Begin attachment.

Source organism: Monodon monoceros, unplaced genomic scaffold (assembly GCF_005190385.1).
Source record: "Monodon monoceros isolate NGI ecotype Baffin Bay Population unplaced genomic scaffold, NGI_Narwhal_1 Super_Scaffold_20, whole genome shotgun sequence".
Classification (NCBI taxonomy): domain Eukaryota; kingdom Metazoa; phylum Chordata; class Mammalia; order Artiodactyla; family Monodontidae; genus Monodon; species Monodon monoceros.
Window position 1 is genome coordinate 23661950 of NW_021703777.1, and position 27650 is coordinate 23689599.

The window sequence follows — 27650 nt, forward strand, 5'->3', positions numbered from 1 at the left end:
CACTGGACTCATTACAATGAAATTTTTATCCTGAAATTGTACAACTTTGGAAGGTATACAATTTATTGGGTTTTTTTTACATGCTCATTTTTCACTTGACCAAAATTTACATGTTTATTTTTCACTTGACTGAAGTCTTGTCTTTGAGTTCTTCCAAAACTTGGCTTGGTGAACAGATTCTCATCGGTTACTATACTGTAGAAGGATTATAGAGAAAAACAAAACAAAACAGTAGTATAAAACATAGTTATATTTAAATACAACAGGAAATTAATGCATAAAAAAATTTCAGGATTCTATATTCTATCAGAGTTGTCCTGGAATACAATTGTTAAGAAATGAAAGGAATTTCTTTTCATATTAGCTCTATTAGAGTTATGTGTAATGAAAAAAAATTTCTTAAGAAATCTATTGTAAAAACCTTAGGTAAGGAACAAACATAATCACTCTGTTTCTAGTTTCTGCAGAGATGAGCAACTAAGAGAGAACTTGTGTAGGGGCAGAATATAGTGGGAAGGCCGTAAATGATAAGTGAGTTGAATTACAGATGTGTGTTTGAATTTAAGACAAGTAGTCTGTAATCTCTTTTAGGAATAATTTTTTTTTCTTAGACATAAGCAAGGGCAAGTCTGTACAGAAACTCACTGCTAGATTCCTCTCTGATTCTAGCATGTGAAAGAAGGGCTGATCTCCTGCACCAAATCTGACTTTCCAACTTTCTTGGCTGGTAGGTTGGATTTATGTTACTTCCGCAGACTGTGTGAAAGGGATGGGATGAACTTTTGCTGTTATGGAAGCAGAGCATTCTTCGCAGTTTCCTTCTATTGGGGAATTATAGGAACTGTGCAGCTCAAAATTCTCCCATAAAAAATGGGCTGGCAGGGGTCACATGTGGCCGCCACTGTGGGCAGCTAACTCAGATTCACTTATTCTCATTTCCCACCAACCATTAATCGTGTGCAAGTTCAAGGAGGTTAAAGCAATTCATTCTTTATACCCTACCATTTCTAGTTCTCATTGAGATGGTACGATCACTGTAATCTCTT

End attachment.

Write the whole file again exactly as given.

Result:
Source organism: Monodon monoceros, unplaced genomic scaffold (assembly GCF_005190385.1).
Source record: "Monodon monoceros isolate NGI ecotype Baffin Bay Population unplaced genomic scaffold, NGI_Narwhal_1 Super_Scaffold_20, whole genome shotgun sequence".
Classification (NCBI taxonomy): domain Eukaryota; kingdom Metazoa; phylum Chordata; class Mammalia; order Artiodactyla; family Monodontidae; genus Monodon; species Monodon monoceros.
Window position 1 is genome coordinate 23661950 of NW_021703777.1, and position 27650 is coordinate 23689599.

The window sequence follows — 27650 nt, forward strand, 5'->3', positions numbered from 1 at the left end:
CACTGGACTCATTACAATGAAATTTTTATCCTGAAATTGTACAACTTTGGAAGGTATACAATTTATTGGGTTTTTTTTACATGCTCATTTTTCACTTGACCAAAATTTACATGTTTATTTTTCACTTGACTGAAGTCTTGTCTTTGAGTTCTTCCAAAACTTGGCTTGGTGAACAGATTCTCATCGGTTACTATACTGTAGAAGGATTATAGAGAAAAACAAAACAAAACAGTAGTATAAAACATAGTTATATTTAAATACAACAGGAAATTAATGCATAAAAAAATTTCAGGATTCTATATTCTATCAGAGTTGTCCTGGAATACAATTGTTAAGAAATGAAAGGAATTTCTTTTCATATTAGCTCTATTAGAGTTATGTGTAATGAAAAAAAATTTCTTAAGAAATCTATTGTAAAAACCTTAGGTAAGGAACAAACATAATCACTCTGTTTCTAGTTTCTGCAGAGATGAGCAACTAAGAGAGAACTTGTGTAGGGGCAGAATATAGTGGGAAGGCCGTAAATGATAAGTGAGTTGAATTACAGATGTGTGTTTGAATTTAAGACAAGTAGTCTGTAATCTCTTTTAGGAATAATTTTTTTTTCTTAGACATAAGCAAGGGCAAGTCTGTACAGAAACTCACTGCTAGATTCCTCTCTGATTCTAGCATGTGAAAGAAGGGCTGATCTCCTGCACCAAATCTGACTTTCCAACTTTCTTGGCTGGTAGGTTGGATTTATGTTACTTCCGCAGACTGTGTGAAAGGGATGGGATGAACTTTTGCTGTTATGGAAGCAGAGCATTCTTCGCAGTTTCCTTCTATTGGGGAATTATAGGAACTGTGCAGCTCAAAATTCTCCCATAAAAAATGGGCTGGCAGGGGTCACATGTGGCCGCCACTGTGGGCAGCTAACTCAGATTCACTTATTCTCATTTCCCACCAACCATTAATCGTGTGCAAGTTCAAGGAGGTTAAAGCAATTCATTCTTTATACCCTACCATTTCTAGTTCTCATTGAGATGGTACGATCACTGTAATCTCTT